Each year some 610,000 people in the United States die of heart disease, according to the Centers for Disease Control (CDC)—that’s one quarter of all deaths, making it the leading cause of death in the country for both men and women.
Of course not every heart attack kills, but the CDC estimates that around 735,000 Americans suffer from a heart attack annually. It’s scary stuff, but as long as you keep your cholesterol down and limit your fast food intake, you should be fine, right?
Unfortunately it’s not quite so simple. While things like lack of exercise, unhealthy diet, and a family history of heart disease will certainly increase your risk, they aren’t the only factors to keep in mind. Here are six surprising factors that could put you at risk for a heart attack.
You have an autoimmune disease
If you have a history of autoimmune disease like lupus, rheumatoid arthritis, or psoriatic arthritis, then you may be more likely to have a heart attack, says Nieca Goldberg, MD, cardiologist and medical director of the Joan H. Tisch Center for Women’s Health at NYU Langone. Women who developed autoimmune conditions during pregnancy may be especially at risk.
“In women, a history of hypertension in pregnancy, preeclampsia, or eclampsia can increase risk for heart attack and stroke in midlife. Gestational diabetes increases risk for type 2 diabetes, and type 2 diabetes can increase risk for cardiovascular disease five-fold,” she explains.
It’s cold outside
Just as you may have suspected, winter can be hazardous to your health. Sanjiv Patel, MD, a cardiologist at MemorialCare Heart and Vascular Institute at Orange Coast Medical Center says that there are a few reasons the cold may raise the risk for a heart attack.
“Having significantly lower temperatures can cause heart attacks because when it’s cold, the body tries to preserve the heat within its core region, so it’s trying to not let the heat escape the body,” he explains. This can sometimes lead to a heart attack because the blood vessels and arteries constrict and narrow.
You’ve started a new exercise regimen
So you’ve decided to get in shape, which is great, but it’s important to be mindful of how you approach exercise, warns Dr. Patel. If you’ve been a couch potato and jump right into high-intensity workouts, that could lead to a heart attack rather than working to prevent one.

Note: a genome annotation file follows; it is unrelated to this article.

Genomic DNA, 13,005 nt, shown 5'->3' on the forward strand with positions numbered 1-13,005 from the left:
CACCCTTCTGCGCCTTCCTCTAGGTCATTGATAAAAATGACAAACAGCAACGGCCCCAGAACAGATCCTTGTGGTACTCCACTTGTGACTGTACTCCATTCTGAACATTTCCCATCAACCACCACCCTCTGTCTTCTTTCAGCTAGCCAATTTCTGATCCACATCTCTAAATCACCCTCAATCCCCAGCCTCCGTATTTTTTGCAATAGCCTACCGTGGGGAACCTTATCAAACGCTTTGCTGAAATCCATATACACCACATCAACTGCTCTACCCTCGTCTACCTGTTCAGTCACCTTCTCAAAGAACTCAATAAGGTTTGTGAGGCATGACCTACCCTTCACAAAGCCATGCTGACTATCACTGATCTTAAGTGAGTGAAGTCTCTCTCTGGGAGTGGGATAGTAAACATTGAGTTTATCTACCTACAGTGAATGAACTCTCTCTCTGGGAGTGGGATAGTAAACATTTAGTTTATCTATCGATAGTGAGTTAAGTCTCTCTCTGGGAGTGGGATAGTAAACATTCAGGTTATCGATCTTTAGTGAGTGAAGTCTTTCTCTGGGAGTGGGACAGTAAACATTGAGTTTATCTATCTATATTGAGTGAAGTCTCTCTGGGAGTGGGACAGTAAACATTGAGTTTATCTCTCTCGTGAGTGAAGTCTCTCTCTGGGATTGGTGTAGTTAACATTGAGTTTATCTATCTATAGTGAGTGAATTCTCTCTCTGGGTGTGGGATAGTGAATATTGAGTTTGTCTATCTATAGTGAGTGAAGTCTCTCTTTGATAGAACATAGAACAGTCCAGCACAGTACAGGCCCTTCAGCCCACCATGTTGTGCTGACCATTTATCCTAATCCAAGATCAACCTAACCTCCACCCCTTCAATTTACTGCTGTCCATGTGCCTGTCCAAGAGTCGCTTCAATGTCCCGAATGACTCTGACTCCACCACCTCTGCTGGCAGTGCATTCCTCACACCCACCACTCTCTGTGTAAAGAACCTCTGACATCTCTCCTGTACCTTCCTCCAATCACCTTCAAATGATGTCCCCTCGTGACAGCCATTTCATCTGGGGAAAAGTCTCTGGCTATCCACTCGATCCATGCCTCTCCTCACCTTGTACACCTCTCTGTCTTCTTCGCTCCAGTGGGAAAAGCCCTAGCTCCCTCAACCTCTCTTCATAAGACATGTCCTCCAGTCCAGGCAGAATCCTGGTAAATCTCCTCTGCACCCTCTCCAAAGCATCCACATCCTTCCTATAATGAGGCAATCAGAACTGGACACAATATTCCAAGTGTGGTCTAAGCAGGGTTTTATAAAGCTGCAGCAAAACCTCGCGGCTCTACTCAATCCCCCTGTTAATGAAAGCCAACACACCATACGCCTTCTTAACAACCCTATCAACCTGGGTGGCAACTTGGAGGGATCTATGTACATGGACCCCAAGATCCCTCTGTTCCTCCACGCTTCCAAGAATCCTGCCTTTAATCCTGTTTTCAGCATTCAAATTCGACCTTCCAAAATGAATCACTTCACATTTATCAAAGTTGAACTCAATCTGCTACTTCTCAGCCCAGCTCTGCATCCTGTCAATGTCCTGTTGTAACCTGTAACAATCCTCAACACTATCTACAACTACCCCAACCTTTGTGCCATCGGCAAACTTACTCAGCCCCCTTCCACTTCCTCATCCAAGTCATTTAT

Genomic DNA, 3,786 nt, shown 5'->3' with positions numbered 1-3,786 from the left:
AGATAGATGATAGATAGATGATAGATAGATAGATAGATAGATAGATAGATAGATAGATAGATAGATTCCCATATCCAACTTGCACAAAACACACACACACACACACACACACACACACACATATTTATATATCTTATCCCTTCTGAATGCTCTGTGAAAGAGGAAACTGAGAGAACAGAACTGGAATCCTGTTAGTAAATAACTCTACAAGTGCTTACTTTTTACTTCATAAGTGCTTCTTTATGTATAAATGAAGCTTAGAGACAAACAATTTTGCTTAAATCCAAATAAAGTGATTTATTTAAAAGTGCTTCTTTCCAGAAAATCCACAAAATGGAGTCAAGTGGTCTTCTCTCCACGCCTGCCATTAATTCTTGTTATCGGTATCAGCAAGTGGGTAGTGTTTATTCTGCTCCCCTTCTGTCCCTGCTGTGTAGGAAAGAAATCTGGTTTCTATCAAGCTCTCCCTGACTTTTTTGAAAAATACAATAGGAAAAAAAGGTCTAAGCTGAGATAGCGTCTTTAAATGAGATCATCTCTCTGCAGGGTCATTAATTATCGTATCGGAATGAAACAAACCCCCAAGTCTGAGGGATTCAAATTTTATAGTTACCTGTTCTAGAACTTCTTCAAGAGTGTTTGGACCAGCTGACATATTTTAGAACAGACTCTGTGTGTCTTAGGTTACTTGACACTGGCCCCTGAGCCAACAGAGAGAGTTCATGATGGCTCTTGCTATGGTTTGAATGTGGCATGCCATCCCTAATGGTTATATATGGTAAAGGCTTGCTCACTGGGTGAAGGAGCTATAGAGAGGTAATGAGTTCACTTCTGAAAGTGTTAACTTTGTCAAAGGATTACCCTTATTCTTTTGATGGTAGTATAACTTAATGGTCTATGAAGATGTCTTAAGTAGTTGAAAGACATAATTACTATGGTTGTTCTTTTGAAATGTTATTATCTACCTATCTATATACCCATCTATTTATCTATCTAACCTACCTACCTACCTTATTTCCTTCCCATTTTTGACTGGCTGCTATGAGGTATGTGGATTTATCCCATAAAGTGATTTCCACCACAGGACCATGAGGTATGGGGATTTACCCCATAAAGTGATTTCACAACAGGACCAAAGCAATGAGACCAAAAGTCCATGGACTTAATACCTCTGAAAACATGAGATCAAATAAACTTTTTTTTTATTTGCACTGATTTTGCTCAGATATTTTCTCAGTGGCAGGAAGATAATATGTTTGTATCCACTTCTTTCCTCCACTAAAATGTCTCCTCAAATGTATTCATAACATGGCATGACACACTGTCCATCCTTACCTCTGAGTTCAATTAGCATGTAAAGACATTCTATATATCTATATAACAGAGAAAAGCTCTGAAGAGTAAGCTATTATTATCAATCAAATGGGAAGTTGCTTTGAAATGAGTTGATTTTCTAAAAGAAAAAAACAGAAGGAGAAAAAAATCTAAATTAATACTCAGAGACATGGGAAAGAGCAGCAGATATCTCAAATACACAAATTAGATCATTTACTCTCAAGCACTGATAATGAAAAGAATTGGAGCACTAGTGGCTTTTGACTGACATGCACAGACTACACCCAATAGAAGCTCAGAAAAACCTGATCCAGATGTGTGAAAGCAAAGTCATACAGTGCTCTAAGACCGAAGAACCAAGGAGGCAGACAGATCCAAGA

“If you prepare slowly and train yourself, you can do it,” says Dr. Patel. But any sort of big, sudden change can trigger a heart attack, even overexerting yourself during sex (of particular concern for seniors). “In all of these scenarios, what’s happening is a sudden change in your stress hormones that can lead to instability in the blood flow to the heart, which can potentially cause a heart attack.”
You have cancer
Researchers have started to find links between heart disease and cancer, two of the leading causes of death worldwide. Dr. Goldberg points out that certain cancer therapies, like radiation to the chest—especially the left chest—increases your risk for coronary artery disease (CAD), which she describes as a “buildup of cholesterol in the walls of the arteries supplying blood to the heart muscle.”
This, in turn, increases your chances of having a heart attack. Cancer medications, like Adriamycin and Herceptin, also increase risk for heart failure.
You’re exposed to poor air quality
Smog may lead to beautiful sunsets, but exposure to poor air quality can have a myriad of negative effects on your health, including increasing your risk of heart attack. “Bad air quality over time can lead to heart attack because of inflammation,” explains Dr. Patel.
As he explains it, chronic exposure to air pollution causes inflammation as you inhale irritants. As your lungs become irritated, your body has to work harder, which can cause a heart attack or stroke. A corollary effect of living in an area with poor air quality is that you may exercise less or get out less as a result, which also increases your risk factors.
You get persistent leg cramps
You can get leg cramps for any number of reasons, and most of them are totally benign. But if you experience them almost every time you walk for a short distance, and the cramps feel better when you sit down, then it could be a sign of peripheral arterial disease (PAD).
If that’s the case, the cramping is likely caused by atherosclerosis, or the narrowing and blocking of peripheral arteries—like the ones in your legs. If left untreated, PAD can lead to gangrene, amputation, or eventually coronary artery disease and heart attack.
Of course, in addition to these surprising signs, Dr. Goldberg emphasizes the importance of not ignoring the traditional symptoms of heart disease, including chest tightness and/or pressure, shortness of breath, rapid heartbeat, fainting or nearly fainting, and lower chest pressure. Seek medical attention immediately if you’re experiencing any of these symptoms.